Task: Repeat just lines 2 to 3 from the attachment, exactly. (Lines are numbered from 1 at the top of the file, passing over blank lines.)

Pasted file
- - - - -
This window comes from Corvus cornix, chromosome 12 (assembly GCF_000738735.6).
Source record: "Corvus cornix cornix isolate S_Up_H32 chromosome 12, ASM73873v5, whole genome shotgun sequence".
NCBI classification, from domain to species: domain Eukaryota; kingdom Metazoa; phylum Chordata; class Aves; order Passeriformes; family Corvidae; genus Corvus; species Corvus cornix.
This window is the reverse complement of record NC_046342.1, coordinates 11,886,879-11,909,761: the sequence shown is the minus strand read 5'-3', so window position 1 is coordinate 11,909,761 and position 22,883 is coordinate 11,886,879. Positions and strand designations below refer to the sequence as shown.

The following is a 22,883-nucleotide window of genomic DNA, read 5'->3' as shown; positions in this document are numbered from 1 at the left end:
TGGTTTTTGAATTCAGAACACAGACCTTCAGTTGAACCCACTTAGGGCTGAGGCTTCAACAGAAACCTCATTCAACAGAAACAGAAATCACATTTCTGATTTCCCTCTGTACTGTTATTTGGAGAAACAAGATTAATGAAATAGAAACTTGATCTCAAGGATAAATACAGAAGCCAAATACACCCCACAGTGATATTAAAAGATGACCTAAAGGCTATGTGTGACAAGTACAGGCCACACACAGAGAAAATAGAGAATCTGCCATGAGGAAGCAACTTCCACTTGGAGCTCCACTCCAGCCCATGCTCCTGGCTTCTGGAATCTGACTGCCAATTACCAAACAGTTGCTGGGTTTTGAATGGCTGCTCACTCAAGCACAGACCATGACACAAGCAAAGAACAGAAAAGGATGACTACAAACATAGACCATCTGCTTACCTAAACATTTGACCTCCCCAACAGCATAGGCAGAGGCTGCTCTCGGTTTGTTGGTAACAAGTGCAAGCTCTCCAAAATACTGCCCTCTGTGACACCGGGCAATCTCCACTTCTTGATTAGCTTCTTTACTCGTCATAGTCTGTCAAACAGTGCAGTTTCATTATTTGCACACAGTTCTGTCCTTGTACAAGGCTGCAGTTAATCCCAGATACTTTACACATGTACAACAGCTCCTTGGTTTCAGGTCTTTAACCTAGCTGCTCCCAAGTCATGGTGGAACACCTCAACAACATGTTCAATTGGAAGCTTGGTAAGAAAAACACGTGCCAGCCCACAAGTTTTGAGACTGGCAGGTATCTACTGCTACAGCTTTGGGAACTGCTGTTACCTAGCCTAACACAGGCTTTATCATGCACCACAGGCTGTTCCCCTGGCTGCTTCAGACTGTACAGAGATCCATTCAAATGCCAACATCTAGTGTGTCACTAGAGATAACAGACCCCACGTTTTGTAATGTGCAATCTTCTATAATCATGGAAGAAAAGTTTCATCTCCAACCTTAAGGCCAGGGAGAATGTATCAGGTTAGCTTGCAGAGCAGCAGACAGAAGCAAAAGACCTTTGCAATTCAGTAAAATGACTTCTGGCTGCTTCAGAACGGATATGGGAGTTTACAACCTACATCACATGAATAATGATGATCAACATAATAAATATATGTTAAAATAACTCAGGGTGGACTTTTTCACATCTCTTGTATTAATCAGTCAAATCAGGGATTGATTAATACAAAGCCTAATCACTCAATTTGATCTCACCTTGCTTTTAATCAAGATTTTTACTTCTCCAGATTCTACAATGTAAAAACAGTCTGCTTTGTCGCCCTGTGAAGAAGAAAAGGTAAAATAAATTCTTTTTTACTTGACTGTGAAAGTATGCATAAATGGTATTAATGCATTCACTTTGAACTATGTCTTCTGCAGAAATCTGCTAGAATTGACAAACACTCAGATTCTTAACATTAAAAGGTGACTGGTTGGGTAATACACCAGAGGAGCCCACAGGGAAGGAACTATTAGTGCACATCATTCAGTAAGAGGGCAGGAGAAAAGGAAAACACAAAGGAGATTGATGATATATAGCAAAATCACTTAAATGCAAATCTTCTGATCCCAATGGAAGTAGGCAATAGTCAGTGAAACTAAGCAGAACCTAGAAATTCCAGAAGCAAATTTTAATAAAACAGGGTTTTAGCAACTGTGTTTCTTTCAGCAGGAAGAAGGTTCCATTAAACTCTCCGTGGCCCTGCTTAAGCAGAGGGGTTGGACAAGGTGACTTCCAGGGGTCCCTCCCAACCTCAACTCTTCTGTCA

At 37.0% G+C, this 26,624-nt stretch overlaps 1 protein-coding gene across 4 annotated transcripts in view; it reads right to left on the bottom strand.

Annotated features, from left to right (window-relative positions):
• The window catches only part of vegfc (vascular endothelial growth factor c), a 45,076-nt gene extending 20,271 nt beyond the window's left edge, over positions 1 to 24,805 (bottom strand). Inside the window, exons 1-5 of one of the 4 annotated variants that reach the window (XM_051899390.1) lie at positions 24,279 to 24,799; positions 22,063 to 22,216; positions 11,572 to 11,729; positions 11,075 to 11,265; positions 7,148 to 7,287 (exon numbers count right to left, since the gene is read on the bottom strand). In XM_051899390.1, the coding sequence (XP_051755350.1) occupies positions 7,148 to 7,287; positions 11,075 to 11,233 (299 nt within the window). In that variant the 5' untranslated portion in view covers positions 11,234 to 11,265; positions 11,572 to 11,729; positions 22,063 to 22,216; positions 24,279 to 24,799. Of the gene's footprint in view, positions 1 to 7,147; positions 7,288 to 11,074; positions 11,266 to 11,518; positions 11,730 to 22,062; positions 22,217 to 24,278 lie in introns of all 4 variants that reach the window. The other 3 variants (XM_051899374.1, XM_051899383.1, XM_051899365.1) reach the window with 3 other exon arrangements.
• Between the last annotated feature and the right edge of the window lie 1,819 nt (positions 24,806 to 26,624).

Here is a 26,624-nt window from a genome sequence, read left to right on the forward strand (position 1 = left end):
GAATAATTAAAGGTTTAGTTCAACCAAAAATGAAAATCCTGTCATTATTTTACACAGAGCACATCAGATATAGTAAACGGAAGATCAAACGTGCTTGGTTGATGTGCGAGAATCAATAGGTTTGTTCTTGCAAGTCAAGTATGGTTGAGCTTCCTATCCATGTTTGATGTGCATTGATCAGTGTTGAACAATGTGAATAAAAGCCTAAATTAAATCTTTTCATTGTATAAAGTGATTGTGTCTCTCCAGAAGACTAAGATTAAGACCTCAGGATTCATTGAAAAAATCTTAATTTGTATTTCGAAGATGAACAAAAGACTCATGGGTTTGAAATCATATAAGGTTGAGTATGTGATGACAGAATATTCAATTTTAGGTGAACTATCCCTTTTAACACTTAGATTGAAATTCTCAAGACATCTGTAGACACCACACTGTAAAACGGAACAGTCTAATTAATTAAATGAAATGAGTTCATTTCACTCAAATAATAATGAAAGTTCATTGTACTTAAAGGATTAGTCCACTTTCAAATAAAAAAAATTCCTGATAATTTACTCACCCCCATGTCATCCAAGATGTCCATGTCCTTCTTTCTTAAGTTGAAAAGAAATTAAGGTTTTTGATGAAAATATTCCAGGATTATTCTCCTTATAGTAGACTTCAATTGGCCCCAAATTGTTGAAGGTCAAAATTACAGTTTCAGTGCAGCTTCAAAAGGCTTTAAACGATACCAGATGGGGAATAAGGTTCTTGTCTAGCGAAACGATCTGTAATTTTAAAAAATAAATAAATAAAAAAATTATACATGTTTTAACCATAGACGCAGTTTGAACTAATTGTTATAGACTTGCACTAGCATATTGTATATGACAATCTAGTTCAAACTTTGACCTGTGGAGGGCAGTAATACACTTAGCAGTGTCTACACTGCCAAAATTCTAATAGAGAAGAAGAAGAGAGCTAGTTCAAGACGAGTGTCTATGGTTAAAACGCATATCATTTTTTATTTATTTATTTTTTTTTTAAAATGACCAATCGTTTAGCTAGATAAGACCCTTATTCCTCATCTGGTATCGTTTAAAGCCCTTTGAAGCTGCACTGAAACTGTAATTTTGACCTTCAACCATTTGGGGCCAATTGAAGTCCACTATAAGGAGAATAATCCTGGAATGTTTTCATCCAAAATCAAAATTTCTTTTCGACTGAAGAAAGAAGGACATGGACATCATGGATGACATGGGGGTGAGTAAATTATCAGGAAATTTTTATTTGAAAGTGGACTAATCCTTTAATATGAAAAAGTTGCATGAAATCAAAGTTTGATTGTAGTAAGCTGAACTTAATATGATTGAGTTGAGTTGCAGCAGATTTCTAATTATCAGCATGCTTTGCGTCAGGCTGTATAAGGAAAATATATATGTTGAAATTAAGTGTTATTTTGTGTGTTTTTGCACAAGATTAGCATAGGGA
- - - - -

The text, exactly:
Source record: "Corvus cornix cornix isolate S_Up_H32 chromosome 12, ASM73873v5, whole genome shotgun sequence".
NCBI classification, from domain to species: domain Eukaryota; kingdom Metazoa; phylum Chordata; class Aves; order Passeriformes; family Corvidae; genus Corvus; species Corvus cornix.